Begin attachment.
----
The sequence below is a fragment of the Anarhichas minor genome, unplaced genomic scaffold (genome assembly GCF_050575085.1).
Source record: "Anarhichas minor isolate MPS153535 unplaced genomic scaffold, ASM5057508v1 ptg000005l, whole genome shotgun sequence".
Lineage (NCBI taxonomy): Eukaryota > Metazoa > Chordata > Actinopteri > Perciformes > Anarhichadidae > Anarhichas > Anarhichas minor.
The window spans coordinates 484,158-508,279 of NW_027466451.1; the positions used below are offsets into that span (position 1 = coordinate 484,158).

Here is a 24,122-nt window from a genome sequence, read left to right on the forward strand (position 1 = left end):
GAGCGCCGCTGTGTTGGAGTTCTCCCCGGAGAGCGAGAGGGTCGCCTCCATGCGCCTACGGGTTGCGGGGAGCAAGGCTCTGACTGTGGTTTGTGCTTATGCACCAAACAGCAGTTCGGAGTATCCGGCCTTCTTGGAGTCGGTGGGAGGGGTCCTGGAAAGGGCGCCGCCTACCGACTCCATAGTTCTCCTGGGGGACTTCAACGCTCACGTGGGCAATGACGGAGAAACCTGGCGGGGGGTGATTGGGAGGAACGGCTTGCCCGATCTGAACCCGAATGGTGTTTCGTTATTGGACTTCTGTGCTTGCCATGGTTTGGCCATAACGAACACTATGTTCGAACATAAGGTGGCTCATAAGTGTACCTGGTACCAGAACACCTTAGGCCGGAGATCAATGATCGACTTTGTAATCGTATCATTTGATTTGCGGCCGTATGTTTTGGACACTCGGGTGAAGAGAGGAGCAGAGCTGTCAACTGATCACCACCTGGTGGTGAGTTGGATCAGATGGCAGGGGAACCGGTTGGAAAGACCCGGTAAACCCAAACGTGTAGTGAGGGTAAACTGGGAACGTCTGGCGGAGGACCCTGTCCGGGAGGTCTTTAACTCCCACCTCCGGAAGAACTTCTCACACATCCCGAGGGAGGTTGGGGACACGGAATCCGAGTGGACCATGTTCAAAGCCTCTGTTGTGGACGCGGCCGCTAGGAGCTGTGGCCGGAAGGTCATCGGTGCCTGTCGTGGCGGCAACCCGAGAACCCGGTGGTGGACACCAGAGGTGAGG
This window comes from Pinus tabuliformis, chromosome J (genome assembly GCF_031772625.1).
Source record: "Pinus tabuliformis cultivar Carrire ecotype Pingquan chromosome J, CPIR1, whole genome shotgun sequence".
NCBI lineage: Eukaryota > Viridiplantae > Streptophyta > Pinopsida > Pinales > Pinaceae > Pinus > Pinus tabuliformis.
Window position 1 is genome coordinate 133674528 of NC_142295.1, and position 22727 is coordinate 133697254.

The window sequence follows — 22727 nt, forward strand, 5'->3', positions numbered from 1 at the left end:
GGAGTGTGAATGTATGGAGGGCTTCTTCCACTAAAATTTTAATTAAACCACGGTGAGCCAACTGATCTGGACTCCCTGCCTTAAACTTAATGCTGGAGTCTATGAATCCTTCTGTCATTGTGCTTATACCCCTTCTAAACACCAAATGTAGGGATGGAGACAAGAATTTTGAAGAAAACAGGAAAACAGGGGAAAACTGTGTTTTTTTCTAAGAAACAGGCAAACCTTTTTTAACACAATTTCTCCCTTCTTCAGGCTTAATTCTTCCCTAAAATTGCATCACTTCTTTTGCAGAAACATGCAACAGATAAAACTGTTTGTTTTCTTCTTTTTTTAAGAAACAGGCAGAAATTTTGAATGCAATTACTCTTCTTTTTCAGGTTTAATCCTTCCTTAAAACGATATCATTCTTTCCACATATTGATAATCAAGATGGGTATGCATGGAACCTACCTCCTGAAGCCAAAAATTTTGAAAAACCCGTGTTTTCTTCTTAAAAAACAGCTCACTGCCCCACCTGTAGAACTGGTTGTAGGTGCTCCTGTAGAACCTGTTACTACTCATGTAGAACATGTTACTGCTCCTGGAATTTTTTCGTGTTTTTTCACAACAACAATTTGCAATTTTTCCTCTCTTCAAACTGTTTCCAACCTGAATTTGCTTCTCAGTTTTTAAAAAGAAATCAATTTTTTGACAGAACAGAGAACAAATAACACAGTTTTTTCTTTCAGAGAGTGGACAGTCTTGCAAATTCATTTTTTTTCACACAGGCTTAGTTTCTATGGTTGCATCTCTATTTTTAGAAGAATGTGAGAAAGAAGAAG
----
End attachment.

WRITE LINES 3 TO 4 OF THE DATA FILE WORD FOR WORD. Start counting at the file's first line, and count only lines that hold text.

Lineage (NCBI taxonomy): Eukaryota > Metazoa > Chordata > Actinopteri > Perciformes > Anarhichadidae > Anarhichas > Anarhichas minor.
The window spans coordinates 484,158-508,279 of NW_027466451.1; the positions used below are offsets into that span (position 1 = coordinate 484,158).